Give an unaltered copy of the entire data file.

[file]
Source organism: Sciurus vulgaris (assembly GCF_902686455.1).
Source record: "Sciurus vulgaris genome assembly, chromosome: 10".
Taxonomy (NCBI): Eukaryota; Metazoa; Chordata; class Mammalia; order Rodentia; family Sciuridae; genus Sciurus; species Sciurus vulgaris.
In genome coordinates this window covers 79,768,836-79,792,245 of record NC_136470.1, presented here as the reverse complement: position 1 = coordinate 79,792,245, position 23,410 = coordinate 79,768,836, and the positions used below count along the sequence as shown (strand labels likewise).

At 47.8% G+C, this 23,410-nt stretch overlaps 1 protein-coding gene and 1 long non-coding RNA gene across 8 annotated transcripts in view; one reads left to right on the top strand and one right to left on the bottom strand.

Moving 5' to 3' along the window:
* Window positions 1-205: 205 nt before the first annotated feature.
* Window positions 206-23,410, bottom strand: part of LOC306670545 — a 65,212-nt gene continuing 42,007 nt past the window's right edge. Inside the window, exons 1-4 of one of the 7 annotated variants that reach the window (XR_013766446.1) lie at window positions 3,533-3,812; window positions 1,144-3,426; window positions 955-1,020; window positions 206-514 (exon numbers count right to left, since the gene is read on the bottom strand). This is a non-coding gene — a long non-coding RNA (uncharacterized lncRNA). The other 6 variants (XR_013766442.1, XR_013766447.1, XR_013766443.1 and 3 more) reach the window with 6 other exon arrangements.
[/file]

Source organism: Sciurus vulgaris (assembly GCF_902686455.1).
Source record: "Sciurus vulgaris genome assembly, chromosome: 10".
Taxonomy (NCBI): Eukaryota; Metazoa; Chordata; class Mammalia; order Rodentia; family Sciuridae; genus Sciurus; species Sciurus vulgaris.
In genome coordinates this window covers 79,768,836-79,792,245 of record NC_136470.1, presented here as the reverse complement: position 1 = coordinate 79,792,245, position 23,410 = coordinate 79,768,836, and the positions used below count along the sequence as shown (strand labels likewise).

At 47.8% G+C, this 23,410-nt stretch overlaps 1 protein-coding gene and 1 long non-coding RNA gene across 8 annotated transcripts in view; one reads left to right on the top strand and one right to left on the bottom strand.

Moving 5' to 3' along the window:
* Window positions 1-205: 205 nt before the first annotated feature.
* Window positions 206-23,410, bottom strand: part of LOC306670545 — a 65,212-nt gene continuing 42,007 nt past the window's right edge. Inside the window, exons 1-4 of one of the 7 annotated variants that reach the window (XR_013766446.1) lie at window positions 3,533-3,812; window positions 1,144-3,426; window positions 955-1,020; window positions 206-514 (exon numbers count right to left, since the gene is read on the bottom strand). This is a non-coding gene — a long non-coding RNA (uncharacterized lncRNA). The other 6 variants (XR_013766442.1, XR_013766447.1, XR_013766443.1 and 3 more) reach the window with 6 other exon arrangements.